New method to stop inflammation, discovered by the University of Queensland researchers, could aid in treating chronic inflammatory diseases.
Associate Professor Kate Schroder and Dr Rebecca Coll from UQ's Institute for Molecular Bioscience and Professor Avril Robertson from UQ's School of Chemistry and Molecular Biosciences led the study, which will inform the design of new drugs to stop the formation of a protein complex, called the inflammasome, which drives inflammation.
‘Patients with chronic inflammatory disorders could benefit from new drugs- inhibitors of the inflammasome protein which plays a crucial role in long term inflammation.’
Dr Coll, who is now a Lecturer at the Wellcome-Wolfson Institute for Experimental Medicine at Queen's University Belfast, said the inflammasome was important in protecting our bodies from infection, but is also a key driver of unhealthy inflammation.
"Inflammation helps our bodies heal following infection, but when the inflammasome is not switched off, inflammation becomes damaging.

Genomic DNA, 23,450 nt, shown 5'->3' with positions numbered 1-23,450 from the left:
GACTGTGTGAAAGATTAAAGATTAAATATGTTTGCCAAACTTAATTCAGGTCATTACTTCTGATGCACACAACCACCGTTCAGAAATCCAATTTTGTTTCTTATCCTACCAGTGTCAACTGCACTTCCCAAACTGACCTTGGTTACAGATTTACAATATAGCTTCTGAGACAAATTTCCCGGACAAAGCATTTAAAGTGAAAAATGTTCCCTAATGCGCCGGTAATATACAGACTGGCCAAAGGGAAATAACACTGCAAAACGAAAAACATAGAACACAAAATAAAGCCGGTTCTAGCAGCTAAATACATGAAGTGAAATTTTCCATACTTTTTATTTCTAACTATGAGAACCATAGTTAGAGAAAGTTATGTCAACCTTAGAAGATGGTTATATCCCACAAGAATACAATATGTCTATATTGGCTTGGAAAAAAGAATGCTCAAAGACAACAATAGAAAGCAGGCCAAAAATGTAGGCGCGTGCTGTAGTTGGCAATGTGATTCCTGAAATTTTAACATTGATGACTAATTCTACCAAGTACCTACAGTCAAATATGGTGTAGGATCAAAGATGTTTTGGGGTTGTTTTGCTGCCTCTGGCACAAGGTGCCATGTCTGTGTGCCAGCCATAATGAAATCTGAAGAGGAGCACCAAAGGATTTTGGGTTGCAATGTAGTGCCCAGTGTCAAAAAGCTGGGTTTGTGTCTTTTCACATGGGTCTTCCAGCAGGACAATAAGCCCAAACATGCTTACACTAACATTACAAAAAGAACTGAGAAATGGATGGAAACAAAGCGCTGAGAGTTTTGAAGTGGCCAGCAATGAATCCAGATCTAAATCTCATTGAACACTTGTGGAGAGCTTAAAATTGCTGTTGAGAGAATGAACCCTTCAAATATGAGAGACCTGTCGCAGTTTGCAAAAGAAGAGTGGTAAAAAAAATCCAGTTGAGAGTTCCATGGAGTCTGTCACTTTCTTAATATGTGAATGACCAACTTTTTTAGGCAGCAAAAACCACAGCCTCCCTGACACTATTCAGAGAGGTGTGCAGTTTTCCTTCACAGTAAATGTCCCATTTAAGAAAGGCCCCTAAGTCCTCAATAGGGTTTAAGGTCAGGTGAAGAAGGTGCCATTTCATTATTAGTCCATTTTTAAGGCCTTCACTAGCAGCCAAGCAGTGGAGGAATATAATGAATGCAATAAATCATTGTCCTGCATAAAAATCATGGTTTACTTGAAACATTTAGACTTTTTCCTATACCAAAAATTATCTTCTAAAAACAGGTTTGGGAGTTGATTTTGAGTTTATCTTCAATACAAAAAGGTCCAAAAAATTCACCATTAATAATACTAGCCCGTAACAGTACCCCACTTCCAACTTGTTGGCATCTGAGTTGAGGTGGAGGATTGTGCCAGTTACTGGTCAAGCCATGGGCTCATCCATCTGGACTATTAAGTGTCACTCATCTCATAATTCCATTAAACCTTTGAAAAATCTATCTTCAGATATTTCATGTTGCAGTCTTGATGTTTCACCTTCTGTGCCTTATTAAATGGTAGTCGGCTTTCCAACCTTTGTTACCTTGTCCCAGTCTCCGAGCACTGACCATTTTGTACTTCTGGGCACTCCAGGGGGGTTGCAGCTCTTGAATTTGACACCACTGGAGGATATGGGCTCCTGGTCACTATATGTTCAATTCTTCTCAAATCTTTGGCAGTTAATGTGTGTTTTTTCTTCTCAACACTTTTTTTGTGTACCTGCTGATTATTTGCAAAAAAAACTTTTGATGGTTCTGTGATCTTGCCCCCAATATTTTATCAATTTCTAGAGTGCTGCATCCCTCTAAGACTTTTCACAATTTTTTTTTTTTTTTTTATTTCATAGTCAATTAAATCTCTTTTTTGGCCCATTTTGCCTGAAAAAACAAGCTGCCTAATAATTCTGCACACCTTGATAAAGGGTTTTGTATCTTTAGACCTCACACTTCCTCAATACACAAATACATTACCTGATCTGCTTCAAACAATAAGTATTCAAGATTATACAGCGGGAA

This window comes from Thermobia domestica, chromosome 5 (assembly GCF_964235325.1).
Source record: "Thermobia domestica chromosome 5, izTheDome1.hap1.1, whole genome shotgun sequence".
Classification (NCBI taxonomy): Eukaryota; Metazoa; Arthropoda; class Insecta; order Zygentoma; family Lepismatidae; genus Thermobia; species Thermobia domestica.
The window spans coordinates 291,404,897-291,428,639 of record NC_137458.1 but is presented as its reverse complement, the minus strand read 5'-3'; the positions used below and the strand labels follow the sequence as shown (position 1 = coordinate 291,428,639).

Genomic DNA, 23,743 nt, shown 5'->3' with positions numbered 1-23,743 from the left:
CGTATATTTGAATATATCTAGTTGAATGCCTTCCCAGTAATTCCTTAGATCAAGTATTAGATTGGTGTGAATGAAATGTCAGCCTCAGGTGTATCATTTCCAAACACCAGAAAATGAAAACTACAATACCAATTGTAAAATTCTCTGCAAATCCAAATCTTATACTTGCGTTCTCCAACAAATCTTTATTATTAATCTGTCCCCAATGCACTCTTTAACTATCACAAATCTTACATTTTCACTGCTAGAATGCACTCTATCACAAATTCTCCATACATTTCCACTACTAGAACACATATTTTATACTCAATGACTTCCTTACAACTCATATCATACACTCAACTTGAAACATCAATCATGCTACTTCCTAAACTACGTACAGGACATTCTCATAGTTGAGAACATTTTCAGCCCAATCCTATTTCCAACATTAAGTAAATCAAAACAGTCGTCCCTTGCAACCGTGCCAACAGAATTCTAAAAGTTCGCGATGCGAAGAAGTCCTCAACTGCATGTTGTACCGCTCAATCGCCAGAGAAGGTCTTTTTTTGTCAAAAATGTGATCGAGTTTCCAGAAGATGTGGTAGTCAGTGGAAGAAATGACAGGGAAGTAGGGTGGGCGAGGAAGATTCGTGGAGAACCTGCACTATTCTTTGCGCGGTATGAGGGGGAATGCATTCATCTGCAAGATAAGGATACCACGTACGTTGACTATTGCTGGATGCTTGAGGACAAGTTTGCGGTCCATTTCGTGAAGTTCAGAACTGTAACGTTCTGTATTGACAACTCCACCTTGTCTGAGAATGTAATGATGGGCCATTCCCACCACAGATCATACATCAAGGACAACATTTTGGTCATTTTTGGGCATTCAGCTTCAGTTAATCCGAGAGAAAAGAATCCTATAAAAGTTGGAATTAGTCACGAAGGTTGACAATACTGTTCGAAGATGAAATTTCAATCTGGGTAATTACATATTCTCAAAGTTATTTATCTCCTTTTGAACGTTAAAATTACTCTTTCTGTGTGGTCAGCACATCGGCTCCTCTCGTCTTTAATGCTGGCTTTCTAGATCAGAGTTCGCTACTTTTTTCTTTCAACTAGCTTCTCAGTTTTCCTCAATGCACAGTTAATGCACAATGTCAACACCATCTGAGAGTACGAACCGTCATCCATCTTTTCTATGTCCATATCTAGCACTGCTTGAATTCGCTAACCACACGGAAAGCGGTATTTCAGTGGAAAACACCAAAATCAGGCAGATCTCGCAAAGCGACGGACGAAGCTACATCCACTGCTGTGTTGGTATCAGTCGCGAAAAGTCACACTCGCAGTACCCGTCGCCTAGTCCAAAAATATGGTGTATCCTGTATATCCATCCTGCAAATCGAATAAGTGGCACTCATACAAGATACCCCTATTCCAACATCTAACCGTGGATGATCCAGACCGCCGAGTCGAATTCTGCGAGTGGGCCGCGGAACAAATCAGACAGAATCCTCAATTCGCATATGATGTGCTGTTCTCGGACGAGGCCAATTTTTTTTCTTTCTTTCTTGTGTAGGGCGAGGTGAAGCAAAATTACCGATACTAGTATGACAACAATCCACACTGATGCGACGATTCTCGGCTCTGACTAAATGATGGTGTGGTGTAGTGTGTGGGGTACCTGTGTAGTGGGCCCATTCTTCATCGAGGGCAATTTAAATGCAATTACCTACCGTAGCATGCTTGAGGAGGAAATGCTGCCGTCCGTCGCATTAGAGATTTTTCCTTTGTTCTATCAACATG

"Uncontrolled inflammation results in chronic diseases, such as Parkinson's disease, Alzheimer's disease and respiratory diseases such as asthma," she said.
Associate Professor Schroder said the team's exciting discovery gave new insight into how to stop inflammation at the molecular level.
"We previously identified a small molecule, MCC950, that inhibits the inflammasome to block inflammation in disease but, until now, we did not understand how it worked," she said.
"We discovered that MCC950 binds directly to the inflammasome and inactivates it, turning off inflammation.
"Now that we understand how a small molecule can inhibit the inflammasome, we are very excited about the potential of inflammasome inhibitors as anti-inflammatory drugs.
Professor Robertson said "UQ start-up Inflazome Ltd, which is developing targeted therapies for inflammatory diseases, had announced its plans to commence clinical trials of their inflammasome inhibitors in 2019, and other companies are competing in this space.
"We are keen to see results of these trials and hope that our discovery can lead to the efficient design of new molecules as anti-inflammatory drugs of the future," she said.